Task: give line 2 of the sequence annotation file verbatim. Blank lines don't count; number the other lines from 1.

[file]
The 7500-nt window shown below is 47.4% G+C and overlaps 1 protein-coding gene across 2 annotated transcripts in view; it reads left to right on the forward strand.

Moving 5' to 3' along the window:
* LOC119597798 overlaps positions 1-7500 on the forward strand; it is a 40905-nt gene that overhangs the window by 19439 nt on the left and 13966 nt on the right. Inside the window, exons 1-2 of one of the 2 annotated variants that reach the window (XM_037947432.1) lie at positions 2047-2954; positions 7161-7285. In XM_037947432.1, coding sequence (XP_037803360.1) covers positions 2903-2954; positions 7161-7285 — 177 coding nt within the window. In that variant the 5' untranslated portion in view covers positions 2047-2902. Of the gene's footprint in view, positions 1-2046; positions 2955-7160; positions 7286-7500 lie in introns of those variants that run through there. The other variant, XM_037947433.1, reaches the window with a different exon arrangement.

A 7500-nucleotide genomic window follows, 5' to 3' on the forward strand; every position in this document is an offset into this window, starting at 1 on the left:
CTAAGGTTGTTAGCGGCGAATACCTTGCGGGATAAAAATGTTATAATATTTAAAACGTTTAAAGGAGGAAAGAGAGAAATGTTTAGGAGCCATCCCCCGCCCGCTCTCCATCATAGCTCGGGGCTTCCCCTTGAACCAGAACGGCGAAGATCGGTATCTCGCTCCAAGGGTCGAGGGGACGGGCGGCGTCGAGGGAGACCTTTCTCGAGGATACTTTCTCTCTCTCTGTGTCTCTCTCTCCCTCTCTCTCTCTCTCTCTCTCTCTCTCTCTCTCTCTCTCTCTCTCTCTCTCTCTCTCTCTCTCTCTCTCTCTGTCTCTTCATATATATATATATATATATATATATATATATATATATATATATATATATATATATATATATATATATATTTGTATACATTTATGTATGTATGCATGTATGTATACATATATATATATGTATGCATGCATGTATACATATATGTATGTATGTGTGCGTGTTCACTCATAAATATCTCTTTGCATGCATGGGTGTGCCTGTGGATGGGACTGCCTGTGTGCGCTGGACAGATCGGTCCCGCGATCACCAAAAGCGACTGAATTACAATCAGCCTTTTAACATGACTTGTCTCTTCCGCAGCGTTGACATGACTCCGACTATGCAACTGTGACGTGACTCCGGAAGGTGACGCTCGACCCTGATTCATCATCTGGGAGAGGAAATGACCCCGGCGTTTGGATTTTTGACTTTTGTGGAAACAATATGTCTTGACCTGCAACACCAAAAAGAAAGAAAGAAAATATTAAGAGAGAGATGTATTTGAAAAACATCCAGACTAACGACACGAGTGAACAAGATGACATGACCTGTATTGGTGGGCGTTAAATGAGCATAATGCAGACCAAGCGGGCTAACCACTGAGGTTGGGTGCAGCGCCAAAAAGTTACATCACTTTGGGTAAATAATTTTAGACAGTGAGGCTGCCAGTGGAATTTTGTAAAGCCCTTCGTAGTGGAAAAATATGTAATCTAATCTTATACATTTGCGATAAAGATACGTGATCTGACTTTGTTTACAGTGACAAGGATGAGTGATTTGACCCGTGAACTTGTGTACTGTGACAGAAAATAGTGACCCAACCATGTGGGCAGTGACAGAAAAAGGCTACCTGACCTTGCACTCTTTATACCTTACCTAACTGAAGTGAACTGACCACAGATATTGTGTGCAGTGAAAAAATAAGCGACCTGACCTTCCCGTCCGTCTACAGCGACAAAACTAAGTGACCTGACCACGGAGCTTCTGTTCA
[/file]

Moving 5' to 3' along the window: